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Math Help - nonegative residu

  1. #1
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    nonegative residu

    Find the least nonnegative residue of 2(100!) modulo 103

    This is what I have so far but dont know where to go form here:

    2(100!)x≡1 mod 103
    2(100!)x≡104 mod 103
    100!x≡52 mod 103
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  2. #2
    Moo
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    Hello,
    Quote Originally Posted by rmpatel5 View Post
    Find the least nonnegative residue of 2(100!) modulo 103

    This is what I have so far but dont know where to go form here:

    2(100!)x≡1 mod 103
    2(100!)x≡104 mod 103
    100!x≡52 mod 103
    I don't understand what x≡ is o.O

    Okay, by Wilson's theorem, you know that (102)! \equiv -1 (\bmod 103)

    (102)!=(100)! \cdot 101 \cdot 102=2(100)! \cdot (101 \times 51)

    101 \times 51=(103-2) \times 51=103 \times 51 -2 \times 51 \equiv -102 (\bmod 103) \equiv 1 (\bmod 103)

    Hence (102)!=2(100)! \cdot (101 \times 51) \begin{array}{ll} \equiv 2(100)! (\bmod 103) \\ \equiv -1 (\bmod 103) \end{array}

    -1 mod 103 = 102 mod 103. this is the least nonnegative residue.
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  3. #3
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    Quote Originally Posted by Moo View Post
    Hello,

    I don't understand what x≡ is o.O

    Okay, by Wilson's theorem, you know that (102)! \equiv -1 (\bmod 103)

    (102)!=(100)! \cdot 101 \cdot 102=2(100)! \cdot (101 \times 51)

    101 \times 51=(103-2) \times 51=103 \times 51 -2 \times 51 \equiv -102 (\bmod 103) \equiv 1 (\bmod 103)

    Hence (102)!=2(100)! \cdot (101 \times 51) \begin{array}{ll} \equiv 2(100)! (\bmod 103) \\ \equiv -1 (\bmod 103) \end{array}

    -1 mod 103 = 102 mod 103. this is the least nonnegative residue.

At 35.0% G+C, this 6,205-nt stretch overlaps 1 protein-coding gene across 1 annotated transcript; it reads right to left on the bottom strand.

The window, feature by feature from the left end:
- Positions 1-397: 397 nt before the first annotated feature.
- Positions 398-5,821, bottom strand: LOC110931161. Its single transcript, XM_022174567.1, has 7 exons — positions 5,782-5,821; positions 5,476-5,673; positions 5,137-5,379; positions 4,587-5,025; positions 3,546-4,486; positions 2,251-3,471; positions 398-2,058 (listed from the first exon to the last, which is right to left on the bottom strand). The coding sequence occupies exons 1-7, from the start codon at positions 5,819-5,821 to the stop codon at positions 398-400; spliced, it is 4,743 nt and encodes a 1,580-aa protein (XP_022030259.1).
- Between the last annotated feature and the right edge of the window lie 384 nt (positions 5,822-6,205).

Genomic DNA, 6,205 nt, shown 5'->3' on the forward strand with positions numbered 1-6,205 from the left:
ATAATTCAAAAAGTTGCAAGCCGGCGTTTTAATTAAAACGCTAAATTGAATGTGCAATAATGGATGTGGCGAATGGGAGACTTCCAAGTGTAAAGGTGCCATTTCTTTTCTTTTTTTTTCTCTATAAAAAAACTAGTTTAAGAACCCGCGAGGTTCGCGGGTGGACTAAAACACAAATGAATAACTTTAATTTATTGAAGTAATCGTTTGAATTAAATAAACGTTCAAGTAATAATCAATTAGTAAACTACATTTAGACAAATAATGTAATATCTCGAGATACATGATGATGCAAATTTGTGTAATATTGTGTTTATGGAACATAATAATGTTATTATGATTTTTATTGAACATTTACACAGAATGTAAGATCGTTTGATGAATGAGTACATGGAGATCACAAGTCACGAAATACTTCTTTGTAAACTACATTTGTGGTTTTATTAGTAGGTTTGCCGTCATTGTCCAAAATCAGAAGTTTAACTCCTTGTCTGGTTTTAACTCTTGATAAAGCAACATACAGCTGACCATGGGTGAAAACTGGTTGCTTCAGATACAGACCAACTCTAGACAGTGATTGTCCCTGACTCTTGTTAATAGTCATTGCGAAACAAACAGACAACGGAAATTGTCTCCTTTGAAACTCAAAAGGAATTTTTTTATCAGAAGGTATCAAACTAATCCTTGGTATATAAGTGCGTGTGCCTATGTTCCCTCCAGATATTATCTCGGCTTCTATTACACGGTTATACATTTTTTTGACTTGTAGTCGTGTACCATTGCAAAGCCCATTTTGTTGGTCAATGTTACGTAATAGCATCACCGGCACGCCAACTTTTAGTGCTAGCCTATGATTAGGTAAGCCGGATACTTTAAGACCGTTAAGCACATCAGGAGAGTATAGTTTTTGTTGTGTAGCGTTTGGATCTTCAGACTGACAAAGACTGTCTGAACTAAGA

I understand what you did by Wilson's theorem and then breaking down the factorial of 102 to 2(100!)101*51. But after that i am lost to what your doing. I dont know why your doing anything.
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  4. #4
    Moo
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    Quote Originally Posted by rmpatel5 View Post
    I understand what you did by Wilson's theorem and then breaking down the factorial of 102 to 2(100!)101*51. But after that i am lost to what your doing. I dont know why your doing anything.
    Yeah I know, it's a real mess...

    Keep in mind that we want to find x in {\color{red}2(100)!} \equiv x (\bmod 103)

    We know that (102)! \equiv -1 (\bmod 103), that is to say (102)! \equiv 102 (\bmod 103) \quad (1)

    But (102)!={\color{red}2(100)!} \times (51 \times 101)

    So \boxed{(102)! \equiv 2(100)! \times (51 \times 101) (\bmod 103)}


    So if I can reduce 51 \times 101 (\bmod 103), it would be nice !
    101 is 103-2, so writing it this way will make appear 103.
    51 \times 101=51 \times (103-2)=103 \times 51 - 2 \times 51 \equiv 0-2 \times 51 (\bmod 103)

    -2 \times 51=-102 \equiv 1 (\bmod 103)

    Hence, if we go back to the boxed expression, we'll get :

    (102)! \equiv 2(100)! \times (51 \times 101) (\bmod 103) \equiv 2(100)! \times 1 (\bmod 103)

    But we know that (102)! \equiv 102 (\bmod 103) (1)

    Therefore 2(100)! \equiv 102 (\bmod 103)

    \boxed{x=102}
    Last edited by Moo; October 7th 2008 at 12:35 PM.
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